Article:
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The number of sea migrants who were found dead yesterday following a shipwreck off the northwestern Syrian port city of Tartus rose to more than 70 today, while the number of survivors increased to 21, our correspondent in the north reported, quoting Syrian authorities. The boat had set sail from the Minyeh, North Lebanon, toward Italy carrying 120 passengers including elderly people, women and children from all three nationalities — Lebanese, Syrian and Palestinian. It is not clear how many Lebanese are among the 46 dead. The 21 survivors, among which six are Lebanese, 11 are Syrian and four are Palestinians, were transported to al-Bassel hospital in Tartus to receive medical care. According to our correspondent, many Lebanese relatives of the bereaved families crossed the northern Lebanon border over to Tartus to closely follow up on their relatives' situation. The funeral of two young girls, who are among the victims of the capsized boat, took place this morning in the northern city of Akkar, while their brother survived and is currently being treated at al-Bassel Hospital, but the mother and her other son, who were also on board of the migrant boat, have not been found yet. Yesterday, relatives of migrants whose boat departed Lebanon last week and has been missing for 72 hours blocked a road in Tripoli, calling on Lebanese authorities to take action. Later in the day, one of the migrants’ relatives told L’Orient Today that the passengers had been rescued by the Greek coast guard and then transported to Izmir, Turkey, after their boat broke down near Crete, Greece. Amid Lebanon’s economic collapse and deteriorating living conditions, UNHCR spokesperson Dalal Harb told L’Orient Today that attempts to migrate by boat have doubled in 2022 for the second year in a row, with a 135 percent increase in the number of passengers attempting to undertake illegal migration by boat.
This is a developing story and the death toll has been on the rise as rescue missions continue.
“The time to act is now,” European Union ambassador to Lebanon Ralph Tarraf said, expressing concern over delays in implementing reforms after a meeting joining European Union ambassadors and the Parliament’s Finance and Budget Committee. “For the first time we directly tackled the practical and real obstacles,” committee head MP Ibrahim Kanaan said. Tarraf “implored MPs to live up to their responsibilities” in implementing reforms paving “the path to recovery” such as “passing a realistic budget, bank secrecy, and capital controls law.” The International Monetary Fund included the aforementioned reforms in an April preliminary agreement with Lebanon as conditions the country must meet to unlock financial assistance. Representatives from the United States, France and Saudi Arabia urged Lebanon to form a government capable of implementing the IMF-stipulated reforms and to elect a president within the constitutional deadline – set at Oct. 31, the end of President Michel Aoun’s term. An IMF delegation released on Thursday an assessment after the end of a three-day visit to Lebanon, saying that “despite the urgency," little progress has been made to implement the necessary reforms.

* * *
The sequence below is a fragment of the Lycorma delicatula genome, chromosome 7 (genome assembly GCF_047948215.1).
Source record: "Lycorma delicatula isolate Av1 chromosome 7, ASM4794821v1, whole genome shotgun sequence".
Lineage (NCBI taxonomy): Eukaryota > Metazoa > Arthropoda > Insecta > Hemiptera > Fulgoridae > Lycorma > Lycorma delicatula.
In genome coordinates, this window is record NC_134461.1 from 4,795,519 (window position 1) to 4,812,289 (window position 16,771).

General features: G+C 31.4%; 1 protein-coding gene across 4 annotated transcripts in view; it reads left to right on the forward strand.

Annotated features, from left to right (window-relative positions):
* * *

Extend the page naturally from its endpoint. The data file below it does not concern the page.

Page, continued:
“The salaries of the public sector employees are not even enough for bread and water,” Public Administration Employees League member Ibrahim Nahhal said amid cross-country protests by civil servants threatening to relaunch their open-ended strike. Public sector employees protested on Thursday in the southern city of Nabatieh and in northern Lebanon’s Tripoli demanding salary adjustments “in line with the rise in the lira-dollar exchange rate.” Widespread state paralysis ensued during public sector employees’ open-ended strike which began in June and unofficially ended around late July after the approval of improved insurance coverage for employees and various financial assistance payments.
Merhi Charity, a Lebanese aid organization, delivered donated diesel to Tripoli to run the city’s hydraulic water pumping stations after a fuel shortage forced shutdown cut off water supply. Tripoli MPs Ashraf Rifi and Abdul Karim Kabbara pledged fuel donations while caretaker Prime Minister Najib Mikati on Wednesday claimed to have ordered a diesel delivery. Protesters decried the water shortages by holding several sit-ins Wednesday evening. Lebanon’s electricity crisis has throttled the water supply as hydraulic pumping stations struggle to operate due to a lack of continuous electricity while interruptions at larger stations trickle down. Last week, state electricity provider Electricité du Liban announced the total shutdown of all its thermal power plants due to a lack of fuel oil. A UN program delivering diesel to water establishments “delivered the last drop of fuel” in early April, then-United Nations Resident and Humanitarian Coordinator Najat Rochdi wrote. The Beirut and Mount Lebanon Water Establishment announced in May it would ration its services for reasons related to the electricity supply. Since then, power shortages have caused issues with water supply across the country. The UN’s Children’s Fund (UNICEF) in July reported a steep increase in the cost of trucked water which citizens have had to resort to amid water shortages.
In case you missed it, here’s our must-read story from yesterday: “A whole new system': Inside the push to implement Lebanon’s new procurement law.”
Compiled by Abbas Mahfouz
Want to get the Morning Brief by email? Click here to sign up.The number of sea migrants who were found dead yesterday following a shipwreck off the northwestern Syrian port city of Tartus rose to more than 70 today, while the number of survivors increased to 21, our correspondent in the north reported, quoting Syrian authorities. The boat had set sail from the Minyeh, North Lebanon, toward...